A centrepiece of Professor Sean Wilentz's book is Bob Dylan's celebrated Halloween Concert of 1964, a time when, as Joan Baez (the evening's "surprise guest") put it in Martin Scorsese's documentary, Dylan "still had his baby fat".
As it is, Bob Dylan in America is the first of a roster of books ahead of the singer-songwriter's 70th birthday next May. Dylan is no longer as beautiful as he was in mid-Sixties black-and-white, and his lyrics now rarely astonish: he has said he cannot imagine where those flashing chains of images came from. But he has endured. The renaissance over the past decade (three Grammy Awards, his first number one in 39 years) has proved that Dylan's creative flame still burns, if less brightly now.
Bob Dylan in America began with the idea, prompted by Love and Theft (2001), to consider Dylan in the context of American minstrelsy. While Wilentz didn't abandon that thesis entirely (Dylan himself could be said to have explored it in his much-praised Theme Time Radio Hour), he broadened his canvas to include some unlikely influences: composers Aaron Copland and Marc Blitzstein, part of the Popular Front effort to broaden the appeal of Communism in the 1930s and 1940s as the tide of fascism swept across Europe. A Harvard-educated musicologist named Charles Seeger was part of the same group. His son Pete would later make common cause with Woody Guthrie, Dylan's "last idol", first with the Almanac Singers, later with The Weavers - who took a sanitised version of Leadbelly's "Goodnight, Irene" to the top of the charts.
Wilentz looks at Dylan's career through a wide-angle lens and presses the super-macro button to focus on only a few particular aspects of it, including the Beats, Blonde on Blonde, Rolling Thunder, and Dylan as historian. Flawed though his study is, he makes some sense of the seeming nonsense of such 1980s and 1990s albums as Good As I Been to You, "a miscellany of old songs", to which Dylan returned after the horror of Under the Red Sky.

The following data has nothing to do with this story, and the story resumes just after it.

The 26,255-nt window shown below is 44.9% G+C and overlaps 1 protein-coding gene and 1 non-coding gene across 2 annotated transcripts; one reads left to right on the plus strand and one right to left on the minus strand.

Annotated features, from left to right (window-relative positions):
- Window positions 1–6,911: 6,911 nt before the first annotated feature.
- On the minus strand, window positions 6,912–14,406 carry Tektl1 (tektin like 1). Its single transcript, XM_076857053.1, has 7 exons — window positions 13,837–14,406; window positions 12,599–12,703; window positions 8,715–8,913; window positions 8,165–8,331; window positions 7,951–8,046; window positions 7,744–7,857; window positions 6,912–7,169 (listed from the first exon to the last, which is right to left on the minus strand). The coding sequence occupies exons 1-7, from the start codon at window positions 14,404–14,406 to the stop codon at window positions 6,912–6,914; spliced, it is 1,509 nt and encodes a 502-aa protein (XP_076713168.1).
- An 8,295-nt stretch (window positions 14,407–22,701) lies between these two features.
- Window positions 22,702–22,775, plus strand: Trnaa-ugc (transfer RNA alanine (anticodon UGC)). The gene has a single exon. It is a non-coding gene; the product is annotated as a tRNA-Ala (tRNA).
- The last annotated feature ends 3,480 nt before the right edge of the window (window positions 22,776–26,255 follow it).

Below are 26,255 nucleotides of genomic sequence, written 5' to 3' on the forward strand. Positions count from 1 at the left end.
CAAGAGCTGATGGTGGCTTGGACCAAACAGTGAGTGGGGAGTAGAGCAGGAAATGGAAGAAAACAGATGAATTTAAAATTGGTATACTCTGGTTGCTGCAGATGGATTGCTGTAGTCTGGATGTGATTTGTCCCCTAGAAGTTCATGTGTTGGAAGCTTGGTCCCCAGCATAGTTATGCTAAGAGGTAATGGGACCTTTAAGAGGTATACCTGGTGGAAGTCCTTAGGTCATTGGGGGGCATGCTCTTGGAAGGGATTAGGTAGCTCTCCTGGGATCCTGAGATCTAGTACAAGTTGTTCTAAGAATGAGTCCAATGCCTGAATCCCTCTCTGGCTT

He makes a case for it in the Dylan continuum as "an interesting but uneven warm-up", first for World Gone Wrong, an album in which he managed to "reclaim his own art" by reaching back to the blues; and, four years later, for Time Out of Mind, a high point of Dylan's late career which heralded another rebirth. It was the "hushed, breathy" performance of the 1830s hymn "Lone Pilgrim" on World Gone Wrong that led Wilentz, after a decade's gap, to reconnect with Dylan, the song bringing "tears of consolation" as his father lay dying.
Elias Wilentz is a key figure in the book's story, for he edited The Beat Scene and, with his brother, ran the Eighth Street Bookshop where Dylan first met Allen Ginsberg. Thus it was that young Sean grew up amid the socio-political-musical foment of 1960s Greenwich Village, where there was always "music in the cafes at night and revolution in the air".
And thus it was that Wilentz Senior came by tickets for Dylan at Philharmonic Hall. The singer was 23, "the cynosure of hip" and a decade older than our author. Forty years later, and by now a distinguished academic, Wilentz was invited to be "historian-in-residence" at www bobdylan.com, and then to write the liner notes for the release of that 1964 concert.
"Take what you can gather from coincidence," Dylan sang. One of the problems here is that Wilentz gathers too much. In part, it's Dylan's use as a prelude to concerts in 2001 of bleeding chunks of Aaron Copland, including Rodeo and Fanfare for the Common Man, both of which draw on folk tunes, that launched Wilentz on his quest. Fair enough, but he makes rather too much of Copland's 1934 sojourn near the Mesabi Iron Range in Minnesota: "By complete coincidence", the very year that Dylan's parents Abe and Beatty Zimmerman set up home "about 150 miles from Copland's vacation cabin".
There is much speculation as to when (or if) Dylan consciously listened to Copland ("virtually inescapable in the 1940s and 1950s") or The Weavers. But in those cosy, post-war years, families gathered round the radio and later the TV. There's no reason to assume the Zimmermans were any different. The point of this book – already made by Theme Time Radio Hour and the 2009 album Christmas in the Heart, both of which pay tribute to a disparate range of musics – is that Dylan has always been "open to artistic inspiration anywhere he found it". He is "not so much a sponge... as an alchemist".
An interesting footnote: in the 2008 Presidential campaign, it was Wilentz, a friend of the Clintons, who accused the Obama campaign of playing the race card. Dylan, always a friend to the blacks, effectively endorsed Obama.